Hate Groups in U.S. Getting Access to Lethal Devices; Are They Growing?


The slaying of six people at a Sikh temple in Wisconsin by a gunman with ties to white supremacists has raised questions about the scope of domestic terrorism and what law enforcement is doing to stop it, NPR reports. Federal law enforcement cracked down hard on homegrown extremists after the 1995 Oklahoma City bombing, which killed 168 people, including 19 children at a day care center. Many leaders went to prison, died, or went bankrupt. In recent years, the spread of the Internet, the worsening economy and changing demographic patterns have been giving new voice to hate groups.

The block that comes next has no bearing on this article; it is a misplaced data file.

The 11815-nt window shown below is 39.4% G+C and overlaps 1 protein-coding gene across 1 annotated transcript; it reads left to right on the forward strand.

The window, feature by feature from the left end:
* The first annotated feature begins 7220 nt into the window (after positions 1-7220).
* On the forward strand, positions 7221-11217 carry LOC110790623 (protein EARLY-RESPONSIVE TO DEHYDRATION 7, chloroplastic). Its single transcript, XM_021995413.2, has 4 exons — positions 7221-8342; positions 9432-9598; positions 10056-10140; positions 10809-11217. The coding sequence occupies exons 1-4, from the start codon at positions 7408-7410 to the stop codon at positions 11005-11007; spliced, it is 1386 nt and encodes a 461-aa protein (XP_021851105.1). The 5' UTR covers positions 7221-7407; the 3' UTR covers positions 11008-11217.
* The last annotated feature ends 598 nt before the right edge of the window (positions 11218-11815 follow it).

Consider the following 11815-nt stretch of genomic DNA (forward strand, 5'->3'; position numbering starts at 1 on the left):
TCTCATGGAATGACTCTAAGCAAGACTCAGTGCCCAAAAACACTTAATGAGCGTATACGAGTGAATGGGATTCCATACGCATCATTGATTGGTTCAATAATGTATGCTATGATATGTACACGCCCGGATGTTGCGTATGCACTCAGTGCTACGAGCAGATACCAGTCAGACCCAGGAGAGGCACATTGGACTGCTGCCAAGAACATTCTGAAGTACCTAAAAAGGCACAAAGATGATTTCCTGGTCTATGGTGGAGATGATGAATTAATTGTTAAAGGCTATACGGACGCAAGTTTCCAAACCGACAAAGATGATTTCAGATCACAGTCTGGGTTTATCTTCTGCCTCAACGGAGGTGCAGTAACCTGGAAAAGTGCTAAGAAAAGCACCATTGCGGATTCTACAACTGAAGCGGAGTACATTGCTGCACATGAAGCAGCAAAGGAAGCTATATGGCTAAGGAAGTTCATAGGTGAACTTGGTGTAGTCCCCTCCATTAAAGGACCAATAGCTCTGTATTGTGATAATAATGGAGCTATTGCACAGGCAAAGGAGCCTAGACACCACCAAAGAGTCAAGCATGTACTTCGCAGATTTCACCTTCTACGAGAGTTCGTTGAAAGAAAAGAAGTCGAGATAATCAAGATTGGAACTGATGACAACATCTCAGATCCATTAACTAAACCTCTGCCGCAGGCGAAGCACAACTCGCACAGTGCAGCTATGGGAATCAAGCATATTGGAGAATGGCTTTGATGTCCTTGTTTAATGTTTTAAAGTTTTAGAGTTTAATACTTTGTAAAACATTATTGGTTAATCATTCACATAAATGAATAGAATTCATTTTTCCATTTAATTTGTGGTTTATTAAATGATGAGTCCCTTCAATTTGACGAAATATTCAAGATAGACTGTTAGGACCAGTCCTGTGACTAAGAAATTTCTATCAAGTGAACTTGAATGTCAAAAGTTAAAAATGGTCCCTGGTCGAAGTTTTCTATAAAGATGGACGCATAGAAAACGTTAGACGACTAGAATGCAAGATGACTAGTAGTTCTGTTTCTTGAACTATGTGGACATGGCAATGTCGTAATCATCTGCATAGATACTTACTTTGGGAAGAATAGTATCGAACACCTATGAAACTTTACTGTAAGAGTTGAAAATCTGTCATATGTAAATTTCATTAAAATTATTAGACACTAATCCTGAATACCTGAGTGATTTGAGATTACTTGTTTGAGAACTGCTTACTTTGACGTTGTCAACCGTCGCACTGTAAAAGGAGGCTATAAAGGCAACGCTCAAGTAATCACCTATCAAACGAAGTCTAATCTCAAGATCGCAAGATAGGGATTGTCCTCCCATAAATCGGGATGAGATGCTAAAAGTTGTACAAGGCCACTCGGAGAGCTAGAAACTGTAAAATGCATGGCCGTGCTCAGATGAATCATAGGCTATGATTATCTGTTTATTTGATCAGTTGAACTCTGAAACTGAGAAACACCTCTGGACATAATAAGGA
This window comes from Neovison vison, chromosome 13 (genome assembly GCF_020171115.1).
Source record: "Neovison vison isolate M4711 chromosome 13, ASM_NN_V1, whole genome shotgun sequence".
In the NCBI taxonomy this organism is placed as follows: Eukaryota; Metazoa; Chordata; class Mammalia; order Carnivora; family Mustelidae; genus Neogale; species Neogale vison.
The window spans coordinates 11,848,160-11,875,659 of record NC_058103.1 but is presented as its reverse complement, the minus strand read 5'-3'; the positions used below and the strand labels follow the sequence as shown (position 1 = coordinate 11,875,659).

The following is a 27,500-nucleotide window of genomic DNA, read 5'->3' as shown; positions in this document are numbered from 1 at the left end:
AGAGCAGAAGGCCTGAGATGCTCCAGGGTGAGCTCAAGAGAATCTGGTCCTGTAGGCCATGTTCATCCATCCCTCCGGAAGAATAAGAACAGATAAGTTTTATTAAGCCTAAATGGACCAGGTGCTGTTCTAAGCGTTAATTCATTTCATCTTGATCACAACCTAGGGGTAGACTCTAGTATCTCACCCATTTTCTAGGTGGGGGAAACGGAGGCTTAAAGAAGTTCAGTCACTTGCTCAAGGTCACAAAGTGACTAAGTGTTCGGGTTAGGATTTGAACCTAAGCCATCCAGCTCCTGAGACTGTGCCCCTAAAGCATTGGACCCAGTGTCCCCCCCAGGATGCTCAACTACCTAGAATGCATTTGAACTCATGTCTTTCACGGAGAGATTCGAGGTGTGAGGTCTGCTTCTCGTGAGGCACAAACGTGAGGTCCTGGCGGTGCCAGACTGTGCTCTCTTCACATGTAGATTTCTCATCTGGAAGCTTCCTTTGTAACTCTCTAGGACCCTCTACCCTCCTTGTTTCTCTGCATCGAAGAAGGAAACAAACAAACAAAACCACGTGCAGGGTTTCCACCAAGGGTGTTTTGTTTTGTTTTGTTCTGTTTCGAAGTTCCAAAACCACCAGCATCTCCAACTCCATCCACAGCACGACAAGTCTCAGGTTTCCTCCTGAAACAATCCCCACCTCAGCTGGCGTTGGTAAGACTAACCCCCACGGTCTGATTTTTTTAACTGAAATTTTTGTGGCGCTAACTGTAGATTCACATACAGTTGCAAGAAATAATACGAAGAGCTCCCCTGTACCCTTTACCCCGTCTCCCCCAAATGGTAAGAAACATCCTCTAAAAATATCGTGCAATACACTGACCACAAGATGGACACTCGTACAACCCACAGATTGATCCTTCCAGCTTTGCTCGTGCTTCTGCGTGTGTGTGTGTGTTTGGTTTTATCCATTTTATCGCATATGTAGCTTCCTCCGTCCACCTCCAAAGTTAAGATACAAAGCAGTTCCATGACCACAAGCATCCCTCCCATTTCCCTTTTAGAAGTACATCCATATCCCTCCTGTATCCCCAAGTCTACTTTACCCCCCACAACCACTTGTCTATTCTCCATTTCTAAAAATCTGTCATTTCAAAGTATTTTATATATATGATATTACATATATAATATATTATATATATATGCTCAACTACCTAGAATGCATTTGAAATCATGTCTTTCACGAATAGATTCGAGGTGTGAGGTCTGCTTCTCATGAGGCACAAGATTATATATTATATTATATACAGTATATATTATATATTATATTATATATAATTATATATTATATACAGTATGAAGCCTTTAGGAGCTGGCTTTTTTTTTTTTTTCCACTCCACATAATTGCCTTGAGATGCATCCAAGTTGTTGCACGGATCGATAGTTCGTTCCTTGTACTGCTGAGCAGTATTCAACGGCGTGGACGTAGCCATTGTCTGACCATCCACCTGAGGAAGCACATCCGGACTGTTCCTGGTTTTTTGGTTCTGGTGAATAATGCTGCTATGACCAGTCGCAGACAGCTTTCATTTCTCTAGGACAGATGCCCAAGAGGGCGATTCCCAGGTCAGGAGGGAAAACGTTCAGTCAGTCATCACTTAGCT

White supremacists are generally motivated by a desire to separate themselves from people of other races, and deep fears that they are losing ground. The Southern Poverty Law Center estimated at least 133 racist skinhead clusters in the U.S. last year. American-grown haters can get access to lethal materials and deploy them inside U.S. borders. Last year, Kevin Harpham was sentenced to spend 32 years in prison for his role in planting a sophisticated backpack bomb along a Martin Luther King Jr. Day parade route in Spokane. This year, Jeffrey Harbin of Arizona was sentenced to prison for transporting improvised explosive devices — including homemade grenades and pipe bombs he allegedly made using model rocket engines — along the southwest border with Mexico.

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